Adam Hollingworth casts a satirical eye over Nuri Bilge Ceylan’s Once Upon a Time in Anatolia…
Well, I’ve just been to see Once Upon a Time in Anatolia and I must say that I am deeply unimpressed by it. Not only has Sergio Leone made us wait an inordinate amount of time for the follow-up to his thirty year old gangster masterpiece Once Upon a Time in America (and no I don’t accept “being dead” as a reasonable excuse for this), but when he’s actually pulled one foot out of the grave to make a new film it turns out he’s taken a radical departure from the style and content of his earlier films, and become the proud creator of some arty rubbish.
Firstly, I was dismayed that absolutely no-one gets shot in this film. The best parts of Leone’s great epics are the bits when Clint Eastwood / Charles Bronson / Robert De Niro shoots someone in the face. Several times. Only one person dies in this, and they don’t even get shot. It wouldn’t matter if they had done, since the only bit we get to see is a dog finding the corpse’s ear poking out of a mound of dirt, and that is frankly too derivative of Sam Peckinpah for my liking. And my god it takes them a long time to find the corpse. This is nothing new for Leone, since in The Good, the Bad and the Ugly it takes the best part of two and a half hours for the motley trio to find the grave. But those guys have to find a cemetery somewhere in the vastness of America, in the meantime navigating a Civil War, numerous gun battles and an exploding bridge. These idiots can’t find a hole on a hill until the sun comes back up, and absolutely no explosions are there to distract them. Also, why was there no big American star in the film? Clint Eastwood may have retired from acting, Robert De Niro may have given up on taking acting seriously, and Charles Bronson might be dead, but he could at the very least have found some other grizzled Yankee psychopath to go around willy-nilly shooting people in the face, instead of a bunch of grizzled Turkish people stood chatting in the dark about prostate problems and dead chicks.
And another thing… there wasn’t a single cowboy in sight. We have everything else you need for a cracking Leone shoot-out: the beaten-up bedraggled convict, the long and weak arm of the law, a doctor and prosecutor who idly chat away whilst not really doing anything to halt the fallout of chaos…but no gun slinging anti-heroic cowboys. Not even a crap ugly one like Eli Wallach, although one of the Turkish rozzers looks like he could be an evil twin brother. On that point, why Turkey? I mean, think about all the great global locations you can have for the Western genre: Monument Valley California, the Spanish and Italian plains, the Mexican prairielands, the Australian Outback… and the Anatolian hills. Even the title of the film doesn’t have much of a ring to it: aside from Anatolia sounding ever so slightly like America if you’re, say, a deaf person, the film sounds like the opening to a story about warring fast food restaurants. Remember what happened to the last film that tried to use that as its main narrative? That’s right… Good Burger.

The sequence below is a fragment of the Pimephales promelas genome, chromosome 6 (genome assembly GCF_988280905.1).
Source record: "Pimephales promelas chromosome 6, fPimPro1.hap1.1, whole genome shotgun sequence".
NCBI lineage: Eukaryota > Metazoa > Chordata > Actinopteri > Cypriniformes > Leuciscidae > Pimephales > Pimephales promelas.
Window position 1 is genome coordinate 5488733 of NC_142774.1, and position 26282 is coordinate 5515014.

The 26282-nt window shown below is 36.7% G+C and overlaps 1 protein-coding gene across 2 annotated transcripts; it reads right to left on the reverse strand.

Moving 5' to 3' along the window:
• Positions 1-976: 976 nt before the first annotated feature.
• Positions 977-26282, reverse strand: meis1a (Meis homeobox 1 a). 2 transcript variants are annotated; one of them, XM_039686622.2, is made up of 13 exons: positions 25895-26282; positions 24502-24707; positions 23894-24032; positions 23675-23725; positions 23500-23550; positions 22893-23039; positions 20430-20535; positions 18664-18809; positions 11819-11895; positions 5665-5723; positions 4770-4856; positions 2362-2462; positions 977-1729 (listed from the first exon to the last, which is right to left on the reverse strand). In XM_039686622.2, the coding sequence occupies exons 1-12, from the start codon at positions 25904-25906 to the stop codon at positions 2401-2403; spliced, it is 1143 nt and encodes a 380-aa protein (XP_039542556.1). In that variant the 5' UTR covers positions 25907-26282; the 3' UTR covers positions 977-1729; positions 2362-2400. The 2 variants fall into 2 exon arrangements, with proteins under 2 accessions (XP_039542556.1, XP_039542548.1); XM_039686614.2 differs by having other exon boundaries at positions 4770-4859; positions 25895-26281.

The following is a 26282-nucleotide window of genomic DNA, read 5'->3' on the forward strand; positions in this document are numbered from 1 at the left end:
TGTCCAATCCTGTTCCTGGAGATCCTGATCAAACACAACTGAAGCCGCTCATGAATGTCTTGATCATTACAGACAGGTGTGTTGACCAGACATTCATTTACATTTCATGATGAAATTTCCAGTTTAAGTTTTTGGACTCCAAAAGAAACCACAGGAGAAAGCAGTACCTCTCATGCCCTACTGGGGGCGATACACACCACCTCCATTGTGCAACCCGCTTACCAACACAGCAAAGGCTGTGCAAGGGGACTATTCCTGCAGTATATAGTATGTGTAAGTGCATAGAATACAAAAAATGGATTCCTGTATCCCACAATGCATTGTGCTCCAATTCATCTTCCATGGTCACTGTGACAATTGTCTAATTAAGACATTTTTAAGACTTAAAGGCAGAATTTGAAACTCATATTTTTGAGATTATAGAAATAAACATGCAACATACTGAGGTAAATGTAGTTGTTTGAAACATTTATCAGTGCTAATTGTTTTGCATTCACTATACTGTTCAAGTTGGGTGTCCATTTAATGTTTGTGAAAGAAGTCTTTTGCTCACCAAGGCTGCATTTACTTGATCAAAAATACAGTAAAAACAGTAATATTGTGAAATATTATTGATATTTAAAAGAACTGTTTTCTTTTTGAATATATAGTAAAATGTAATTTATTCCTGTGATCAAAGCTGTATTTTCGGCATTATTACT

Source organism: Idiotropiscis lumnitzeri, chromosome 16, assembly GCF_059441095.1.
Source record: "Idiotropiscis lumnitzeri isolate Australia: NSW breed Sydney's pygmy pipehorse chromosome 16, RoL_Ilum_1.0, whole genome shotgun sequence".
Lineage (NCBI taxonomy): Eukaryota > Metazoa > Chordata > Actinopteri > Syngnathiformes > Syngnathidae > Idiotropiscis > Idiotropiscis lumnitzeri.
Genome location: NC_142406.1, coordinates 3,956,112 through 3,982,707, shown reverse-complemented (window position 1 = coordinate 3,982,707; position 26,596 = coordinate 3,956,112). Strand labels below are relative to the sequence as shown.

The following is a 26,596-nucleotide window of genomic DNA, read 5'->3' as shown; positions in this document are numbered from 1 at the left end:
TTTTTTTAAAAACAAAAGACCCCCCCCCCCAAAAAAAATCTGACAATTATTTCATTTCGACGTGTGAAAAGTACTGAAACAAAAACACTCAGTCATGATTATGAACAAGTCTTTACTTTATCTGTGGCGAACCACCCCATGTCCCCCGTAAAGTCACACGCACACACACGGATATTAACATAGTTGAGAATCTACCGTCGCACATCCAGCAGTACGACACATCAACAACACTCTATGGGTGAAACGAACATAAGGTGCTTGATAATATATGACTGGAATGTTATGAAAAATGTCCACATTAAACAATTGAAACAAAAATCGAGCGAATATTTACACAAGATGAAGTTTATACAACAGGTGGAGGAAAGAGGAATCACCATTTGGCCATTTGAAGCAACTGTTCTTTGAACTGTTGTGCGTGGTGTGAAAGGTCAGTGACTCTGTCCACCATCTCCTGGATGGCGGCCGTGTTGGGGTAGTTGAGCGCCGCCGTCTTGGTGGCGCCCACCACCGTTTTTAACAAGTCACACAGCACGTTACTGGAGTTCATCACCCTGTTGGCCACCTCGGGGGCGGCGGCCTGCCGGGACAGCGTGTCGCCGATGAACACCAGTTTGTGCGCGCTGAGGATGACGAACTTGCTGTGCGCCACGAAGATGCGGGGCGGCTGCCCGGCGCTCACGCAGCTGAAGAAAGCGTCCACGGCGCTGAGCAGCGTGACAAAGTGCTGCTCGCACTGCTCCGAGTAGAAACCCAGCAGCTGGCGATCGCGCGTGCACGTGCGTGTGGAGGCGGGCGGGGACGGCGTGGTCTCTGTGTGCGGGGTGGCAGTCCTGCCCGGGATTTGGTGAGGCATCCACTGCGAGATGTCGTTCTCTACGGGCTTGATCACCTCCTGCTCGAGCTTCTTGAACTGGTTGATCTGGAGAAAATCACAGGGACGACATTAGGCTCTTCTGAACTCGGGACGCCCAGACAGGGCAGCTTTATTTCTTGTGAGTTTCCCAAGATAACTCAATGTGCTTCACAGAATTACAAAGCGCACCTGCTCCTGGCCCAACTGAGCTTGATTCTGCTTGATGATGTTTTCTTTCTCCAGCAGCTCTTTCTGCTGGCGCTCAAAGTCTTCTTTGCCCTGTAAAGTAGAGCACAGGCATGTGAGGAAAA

Okay, two things. Firstly, for those of you unfamiliar with this column (I’m guessing that’s everyone) I’m being ironic, and I’m of course aware that Once Upon a Time in Anatolia (a.k.a. Bir zamanlar Anadolu’da) is in fact the latest film of heavily Tarkovsky and Chekhov influenced filmmaker Nuri Bilge Ceylan. Secondly, I thought the film was utterly terrific, if ultimately bleakly pessimistic.
The Tarkovsky element in Ceylan’s filmmaking is both visual and spiritual, and the former is apparent from the film’s opening shot: a slow pull of focus from the muck and grime on a windowpane to three characters having a naturalistic and apparently jovial conversation within the building, as it turns out the two murderers and their victim. Visual quirks recur for those eagle-eyed enough to spot them, with the dog absent-mindedly fed outside the building later watching guard over its owner’s shallow grave, and a coke-swilling killer being given his tipple of choice much later on. It is quite extraordinary how much Ceylan and cinematographer Gokhan Tiryaki mine so much tone and texture from the photography of a film that largely takes place in the pitch-dark of night, punctuated by the fleeting and artificial golden glow of headlights and later candles, evocative maybe of the man-made filling the void left by God’s absence. Leaves swirl around characters engaged in Pinteresque existential silences following conversations of Tarkovskian spiritual angst.
Chekhov is present in the absorbing, slow-burning and darkly comic interactions of the characters, the focal point to much of the film as obscure personalities, defined at first by their careers, gradually delve deeper into each other’s psyches and philosophies as the search for the buried corpse crawls onwards through the night. Their talk ranges from health problems to incompetent policing, and later turns to darker subject matter such as the beastliness of man and the guilt lingering from mysterious deaths from the past.
Yet as present as the traces of Ceylan’s influences are in the film, the piece is of a style and tone all his own, even if it is ultimately a bitter pill to swallow. The three central characters are all forced to come to terms with the way they view the world as the investigation drags on. The police chief’s repulsion of mankind gives way to a more troubling and detached ambivalence; the prosecutor’s guilt-ridden past threatens to overwhelm the self-deceit that has allowed him to persevere with his life; and the doctor loses the objectivity of a man who clinically observes the human body when confronted with the crushing darkness of the human soul. In the end, all three maintain their delusions by ignoring the true nature of humanity, preferring the legend to the fact. Hence, perhaps, the alluringly fable-like title of Once Upon a Time in Anatolia.